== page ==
Journal of Biological Chemistry 09/2009; 284(44):30441-52. · 4.65 Impact Factor
[Show abstract][Hide abstract] ABSTRACT: Zinc ions are essential for the formation of hexameric insulin and hormone crystallization. A nonsynonymous single nucleotide polymorphism rs13266634 in the SLC30A8 gene, encoding the secretory granule zinc transporter ZnT8, is associated with type 2 diabetes. We describe the effects of deleting the ZnT8 gene in mice and explore the action of the at-risk allele.
Slc30a8 null mice were generated and backcrossed at least twice onto a C57BL/6J background. Glucose and insulin tolerance were measured by intraperitoneal injection or euglycemic clamp, respectively. Insulin secretion, electrophysiology, imaging, and the generation of adenoviruses encoding the low- (W325) or elevated- (R325) risk ZnT8 alleles were undertaken using standard protocols.
ZnT8(-/-) mice displayed age-, sex-, and diet-dependent abnormalities in glucose tolerance, insulin secretion, and body weight. Islets isolated from null mice had reduced granule zinc content and showed age-dependent changes in granule morphology, with markedly fewer dense cores but more rod-like crystals. Glucose-stimulated insulin secretion, granule fusion, and insulin crystal dissolution, assessed by total internal reflection fluorescence microscopy, were unchanged or enhanced in ZnT8(-/-) islets. Insulin processing was normal. Molecular modeling revealed that residue-325 was located at the interface between ZnT8 monomers. Correspondingly, the R325 variant displayed lower apparent Zn(2+) transport activity than W325 ZnT8 by fluorescence-based assay.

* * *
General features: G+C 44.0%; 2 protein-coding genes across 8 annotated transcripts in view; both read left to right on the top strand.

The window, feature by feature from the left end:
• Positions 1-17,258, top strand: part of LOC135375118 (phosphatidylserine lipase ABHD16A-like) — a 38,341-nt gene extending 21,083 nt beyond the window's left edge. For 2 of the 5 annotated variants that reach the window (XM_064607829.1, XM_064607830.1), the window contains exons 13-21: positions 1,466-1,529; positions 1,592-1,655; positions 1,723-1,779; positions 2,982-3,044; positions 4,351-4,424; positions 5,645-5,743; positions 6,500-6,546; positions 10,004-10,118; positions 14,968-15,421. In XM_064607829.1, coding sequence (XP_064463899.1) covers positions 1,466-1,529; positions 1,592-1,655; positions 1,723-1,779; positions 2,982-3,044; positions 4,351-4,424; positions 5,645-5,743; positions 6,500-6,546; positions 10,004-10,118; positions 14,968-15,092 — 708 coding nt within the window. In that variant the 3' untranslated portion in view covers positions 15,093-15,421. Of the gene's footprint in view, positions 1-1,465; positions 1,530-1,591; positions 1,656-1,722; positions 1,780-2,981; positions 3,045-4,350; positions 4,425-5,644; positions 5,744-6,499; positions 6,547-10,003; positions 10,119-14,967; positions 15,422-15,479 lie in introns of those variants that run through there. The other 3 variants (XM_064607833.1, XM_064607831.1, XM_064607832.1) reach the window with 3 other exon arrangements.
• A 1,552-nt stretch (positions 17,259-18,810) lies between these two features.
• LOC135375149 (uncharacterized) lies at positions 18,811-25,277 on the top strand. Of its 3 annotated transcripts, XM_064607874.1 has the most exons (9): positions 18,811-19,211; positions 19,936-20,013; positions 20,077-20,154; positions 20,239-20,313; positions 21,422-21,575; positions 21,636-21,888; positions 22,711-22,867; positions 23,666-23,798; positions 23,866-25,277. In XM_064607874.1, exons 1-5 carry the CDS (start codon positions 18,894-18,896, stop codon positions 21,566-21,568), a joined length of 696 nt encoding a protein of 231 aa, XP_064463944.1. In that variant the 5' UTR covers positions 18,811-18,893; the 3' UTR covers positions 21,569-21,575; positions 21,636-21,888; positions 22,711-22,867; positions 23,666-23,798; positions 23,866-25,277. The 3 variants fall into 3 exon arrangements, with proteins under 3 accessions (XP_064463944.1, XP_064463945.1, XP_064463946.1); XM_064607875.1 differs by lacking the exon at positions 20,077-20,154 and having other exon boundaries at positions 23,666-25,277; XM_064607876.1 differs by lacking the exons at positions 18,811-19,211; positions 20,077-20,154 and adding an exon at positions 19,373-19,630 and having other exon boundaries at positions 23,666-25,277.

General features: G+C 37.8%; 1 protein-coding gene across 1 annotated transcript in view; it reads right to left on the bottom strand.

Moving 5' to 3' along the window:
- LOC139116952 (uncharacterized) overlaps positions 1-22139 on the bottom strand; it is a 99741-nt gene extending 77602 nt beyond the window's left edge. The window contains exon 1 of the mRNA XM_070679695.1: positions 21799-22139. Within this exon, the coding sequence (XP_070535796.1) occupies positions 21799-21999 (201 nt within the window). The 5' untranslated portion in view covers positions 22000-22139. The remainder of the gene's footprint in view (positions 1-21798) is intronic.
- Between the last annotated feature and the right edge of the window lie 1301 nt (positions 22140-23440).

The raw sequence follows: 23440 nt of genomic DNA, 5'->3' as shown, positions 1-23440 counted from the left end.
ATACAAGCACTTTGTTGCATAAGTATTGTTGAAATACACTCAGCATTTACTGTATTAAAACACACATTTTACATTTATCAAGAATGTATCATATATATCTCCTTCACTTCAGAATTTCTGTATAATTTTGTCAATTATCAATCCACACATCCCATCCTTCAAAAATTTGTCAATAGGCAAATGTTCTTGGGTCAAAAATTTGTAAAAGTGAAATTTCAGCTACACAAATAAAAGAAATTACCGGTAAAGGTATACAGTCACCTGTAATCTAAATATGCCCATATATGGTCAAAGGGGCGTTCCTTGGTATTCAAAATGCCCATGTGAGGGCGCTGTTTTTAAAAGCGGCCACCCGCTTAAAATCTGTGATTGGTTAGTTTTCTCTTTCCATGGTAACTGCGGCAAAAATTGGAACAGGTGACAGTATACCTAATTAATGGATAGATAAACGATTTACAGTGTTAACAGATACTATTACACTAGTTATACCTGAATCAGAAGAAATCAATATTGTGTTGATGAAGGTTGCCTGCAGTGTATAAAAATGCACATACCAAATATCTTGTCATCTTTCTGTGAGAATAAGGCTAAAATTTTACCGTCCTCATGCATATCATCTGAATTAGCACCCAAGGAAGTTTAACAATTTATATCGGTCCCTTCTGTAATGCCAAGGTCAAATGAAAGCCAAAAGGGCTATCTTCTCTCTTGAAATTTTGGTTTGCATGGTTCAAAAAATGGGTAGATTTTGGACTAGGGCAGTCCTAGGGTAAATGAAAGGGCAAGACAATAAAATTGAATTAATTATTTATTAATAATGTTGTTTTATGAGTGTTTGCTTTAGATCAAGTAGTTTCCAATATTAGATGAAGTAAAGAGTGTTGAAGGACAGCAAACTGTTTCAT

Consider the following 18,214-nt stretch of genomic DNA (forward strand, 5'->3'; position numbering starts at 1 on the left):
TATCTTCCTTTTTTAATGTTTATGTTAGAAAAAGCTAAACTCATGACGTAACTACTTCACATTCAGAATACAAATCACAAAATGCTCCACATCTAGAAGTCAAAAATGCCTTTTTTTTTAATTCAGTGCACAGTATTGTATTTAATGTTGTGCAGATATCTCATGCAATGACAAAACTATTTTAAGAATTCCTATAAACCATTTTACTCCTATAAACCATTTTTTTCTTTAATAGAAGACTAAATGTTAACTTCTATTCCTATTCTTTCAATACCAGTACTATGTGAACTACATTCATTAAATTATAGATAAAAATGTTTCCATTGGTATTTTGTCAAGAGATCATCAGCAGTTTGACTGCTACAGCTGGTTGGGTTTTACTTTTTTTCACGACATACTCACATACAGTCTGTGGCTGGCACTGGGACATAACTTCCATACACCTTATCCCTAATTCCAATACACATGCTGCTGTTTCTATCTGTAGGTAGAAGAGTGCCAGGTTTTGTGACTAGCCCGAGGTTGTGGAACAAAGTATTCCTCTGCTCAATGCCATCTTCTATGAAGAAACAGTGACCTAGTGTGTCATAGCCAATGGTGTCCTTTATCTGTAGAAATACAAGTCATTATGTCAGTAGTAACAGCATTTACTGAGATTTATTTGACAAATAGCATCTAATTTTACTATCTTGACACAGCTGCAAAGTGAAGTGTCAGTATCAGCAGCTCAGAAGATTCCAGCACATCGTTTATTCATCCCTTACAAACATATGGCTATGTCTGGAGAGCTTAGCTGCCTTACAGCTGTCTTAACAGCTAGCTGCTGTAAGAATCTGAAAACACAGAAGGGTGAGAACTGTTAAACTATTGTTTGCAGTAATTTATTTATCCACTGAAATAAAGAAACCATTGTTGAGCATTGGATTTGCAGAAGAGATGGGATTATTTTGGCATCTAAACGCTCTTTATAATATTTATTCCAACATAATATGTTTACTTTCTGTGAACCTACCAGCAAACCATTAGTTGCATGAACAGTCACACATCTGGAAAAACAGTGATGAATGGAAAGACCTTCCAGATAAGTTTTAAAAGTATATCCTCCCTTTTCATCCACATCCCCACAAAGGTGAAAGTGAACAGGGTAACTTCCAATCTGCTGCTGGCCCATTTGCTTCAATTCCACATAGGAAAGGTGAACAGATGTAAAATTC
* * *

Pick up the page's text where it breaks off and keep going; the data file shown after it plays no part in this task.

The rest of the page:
ZnT8 is required for normal insulin crystallization and insulin release in vivo but not, remarkably, in vitro. Defects in the former processes in carriers of the R allele may increase type 2 diabetes risks.
[Show abstract][Hide abstract] ABSTRACT: The hyperpolarisation-activated cyclic nucleotide-gated (HCN) channels, discovered initially in cardiac and neuronal cells, mediate the inward pacemaker current (I (f) or I (h)). Recently, we have demonstrated the presence of HCN channels in pancreatic beta cells. Here, we aim to examine the presence and function of HCN channels in glucagon-secreting alpha cells.
RT-PCR and immunocytochemistry were used to examine the presence of HCN channels in alpha cells. Whole-cell patch-clamp, calcium imaging and glucagon secretion experiments were performed to explore the function of HCN channels in alpha cells.
HCN transcripts and proteins were detected in alpha-TC6 cells and dispersed rat alpha cells. Patch-clamp recording showed hyperpolarisation-activated currents in alpha-TC6 cells, which could be blocked by HCN channel inhibitor ZD7288. Glucagon secretion RIA studies demonstrated that at both low and high glucose concentrations (2 and 20 mmol/l), ZD7288 significantly enhanced glucagon secretion in alpha-TC6 and IN-R1-G9 cell lines. Conversely, activation of HCN channels by lamotrigine significantly suppressed glucagon secretion at the low glucose concentration. Calcium imaging studies showed that blockade of HCN channels by ZD7288 significantly increased intracellular calcium in alpha-TC6 cells, while lamotrigine or the Na(+) channel blocker tetrodotoxin suppressed the effect of ZD7288 on intracellular calcium. Furthermore, we found the HCN channel inhibitors ZD7288 and cilobradine both significantly increased glucagon secretion from rat islets.